The European Central Bank handed 73.8 billion euros ($84.2 billion) to euro-area banks in the fourth round of a program designed to boost their lending to the real economy.
The take-up compares with a median estimate of 75 billion euros by analysts in a Bloomberg survey, with predictions ranging from 20 billion euros to 160 billion euros. Banks borrowed 98 billion euros in a similar operation in March, and have now taken 384 billion euros in total.
The Targeted Longer-Term Refinancing Operations were announced a year ago by ECB President Mario Draghi as part of a package to boost the economy and revive inflation. While they had little initial impact and are now being overshadowed by quantitative easing, the TLTROs still provide a signal of banks’ readiness to back the regional upswing with new loans.
“The healthy uptake at the ECB’s latest TLTRO adds to positive signs for the banking sector, but we doubt it will presage a sharp rise in lending,” said Jennifer McKeown, an economist at Capital Economics Ltd. in London.
Italian banks, which accounted for almost a third of the take-up in March, borrowed at least 10.6 billion euros this time. Intesa Sanpaolo SpA took 5 billion euros, Banco Popolare SC 3.2 billion euros, Credito Emiliano SpA and Banca Popolare di Milano Scarl about 1 billion euros each, and Mediobanca SpA 400 million euros, according to Intesa’s website and spokesmen for the other lenders.
Spain’s Bankia SA borrowed 4.5 billion euros, Banco Popular Espanol SA 3.85 billion euros, and Banco de Sabadell SA 3.5 billion euros, officials said. ING Groep NV of the Netherlands took 3 billion euros.
European bank stocks pared declines after the announcement. The Euro Stoxx Banks Index was down 0.5 percent at 12:27 p.m. Frankfurt time, after falling as much as 1.6 percent. The euro was up 0.5 percent at $1.1397.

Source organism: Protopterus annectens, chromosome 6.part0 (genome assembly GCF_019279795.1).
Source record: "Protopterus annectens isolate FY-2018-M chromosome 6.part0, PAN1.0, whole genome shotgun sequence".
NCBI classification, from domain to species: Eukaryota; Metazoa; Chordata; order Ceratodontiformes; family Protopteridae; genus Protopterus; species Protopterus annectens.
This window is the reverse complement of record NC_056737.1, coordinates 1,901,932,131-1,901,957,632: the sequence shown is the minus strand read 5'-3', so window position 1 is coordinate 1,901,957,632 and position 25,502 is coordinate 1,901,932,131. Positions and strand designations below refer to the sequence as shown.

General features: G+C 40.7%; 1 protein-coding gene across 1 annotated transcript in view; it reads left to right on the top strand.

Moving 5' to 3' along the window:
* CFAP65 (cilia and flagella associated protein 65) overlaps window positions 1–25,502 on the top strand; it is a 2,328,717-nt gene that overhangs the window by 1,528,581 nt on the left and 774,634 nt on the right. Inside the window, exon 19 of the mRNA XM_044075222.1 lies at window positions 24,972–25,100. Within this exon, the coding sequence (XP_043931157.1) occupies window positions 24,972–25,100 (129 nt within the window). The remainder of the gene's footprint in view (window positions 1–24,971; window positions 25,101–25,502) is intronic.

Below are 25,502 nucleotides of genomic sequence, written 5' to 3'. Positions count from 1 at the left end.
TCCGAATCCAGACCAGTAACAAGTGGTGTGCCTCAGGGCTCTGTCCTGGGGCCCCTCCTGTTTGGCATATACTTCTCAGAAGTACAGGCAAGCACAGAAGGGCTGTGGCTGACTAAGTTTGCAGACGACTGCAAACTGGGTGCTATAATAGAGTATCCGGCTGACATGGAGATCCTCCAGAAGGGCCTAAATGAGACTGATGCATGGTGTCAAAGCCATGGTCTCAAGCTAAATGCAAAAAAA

TLTROs are directly tied to loan growth. While the terms of the early rounds of the program varied, under current operations banks can borrow as much as three times their net lending to companies and households, excluding mortgages, over a set period.
Since March, the ECB has offered the funds at the main refinancing rate of 0.05 percent, abolishing the premium of 10 basis points it charged in the first two rounds. The operations are quarterly, and all the loans mature in September 2018.
Even so, the euro area is flooded with cash as the ECB spends 60 billion euros a month on asset purchases. Excess liquidity has jumped to 332 billion euros from as low as 71 billion euros in November. The overnight cost of interbank borrowing is minus 0.11 percent and the ECB’s deposit rate is minus 0.2 percent, meaning banks pay to hold surplus cash.
Moreover, while banks may be healthier after strengthening their balance sheets for an ECB assessment last year, the euro area’s credit revival remains fragile. Loans to the private sector were unchanged in April after growing 0.1 percent in March, the first expansion since 2012.
“Credit to the private sector is turning and will gradually recover,” Nick Kounis, head of macro research at ABN Amro Bank NV in Amsterdam, said before the data.